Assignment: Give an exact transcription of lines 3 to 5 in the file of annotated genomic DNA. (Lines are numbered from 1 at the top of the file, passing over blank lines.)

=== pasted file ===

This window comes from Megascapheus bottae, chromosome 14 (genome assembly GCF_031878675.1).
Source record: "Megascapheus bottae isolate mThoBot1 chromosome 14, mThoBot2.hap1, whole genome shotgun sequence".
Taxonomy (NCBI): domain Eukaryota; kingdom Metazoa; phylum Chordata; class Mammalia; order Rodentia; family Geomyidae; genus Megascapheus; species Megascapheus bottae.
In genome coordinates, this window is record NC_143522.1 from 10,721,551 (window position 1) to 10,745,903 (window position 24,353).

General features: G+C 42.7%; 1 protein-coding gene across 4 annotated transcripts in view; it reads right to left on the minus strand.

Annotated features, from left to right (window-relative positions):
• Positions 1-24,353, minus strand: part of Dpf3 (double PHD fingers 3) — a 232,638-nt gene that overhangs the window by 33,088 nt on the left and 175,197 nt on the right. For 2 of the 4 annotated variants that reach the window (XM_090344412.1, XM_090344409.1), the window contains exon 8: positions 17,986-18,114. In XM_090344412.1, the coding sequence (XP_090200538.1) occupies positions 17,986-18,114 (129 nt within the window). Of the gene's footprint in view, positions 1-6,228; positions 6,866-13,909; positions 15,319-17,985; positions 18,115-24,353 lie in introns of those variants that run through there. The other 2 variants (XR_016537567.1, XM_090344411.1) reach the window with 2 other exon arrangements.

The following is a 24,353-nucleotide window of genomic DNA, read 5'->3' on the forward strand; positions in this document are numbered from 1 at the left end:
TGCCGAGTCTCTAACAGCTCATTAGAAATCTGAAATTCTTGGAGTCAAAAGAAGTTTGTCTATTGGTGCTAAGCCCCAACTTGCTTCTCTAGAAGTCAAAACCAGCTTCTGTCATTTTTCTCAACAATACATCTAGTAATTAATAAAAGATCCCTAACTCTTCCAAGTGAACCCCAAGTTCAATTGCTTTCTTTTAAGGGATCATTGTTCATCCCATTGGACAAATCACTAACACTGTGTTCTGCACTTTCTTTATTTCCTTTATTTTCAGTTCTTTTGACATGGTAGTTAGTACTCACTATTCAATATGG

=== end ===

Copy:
Taxonomy (NCBI): domain Eukaryota; kingdom Metazoa; phylum Chordata; class Mammalia; order Rodentia; family Geomyidae; genus Megascapheus; species Megascapheus bottae.
In genome coordinates, this window is record NC_143522.1 from 10,721,551 (window position 1) to 10,745,903 (window position 24,353).

General features: G+C 42.7%; 1 protein-coding gene across 4 annotated transcripts in view; it reads right to left on the minus strand.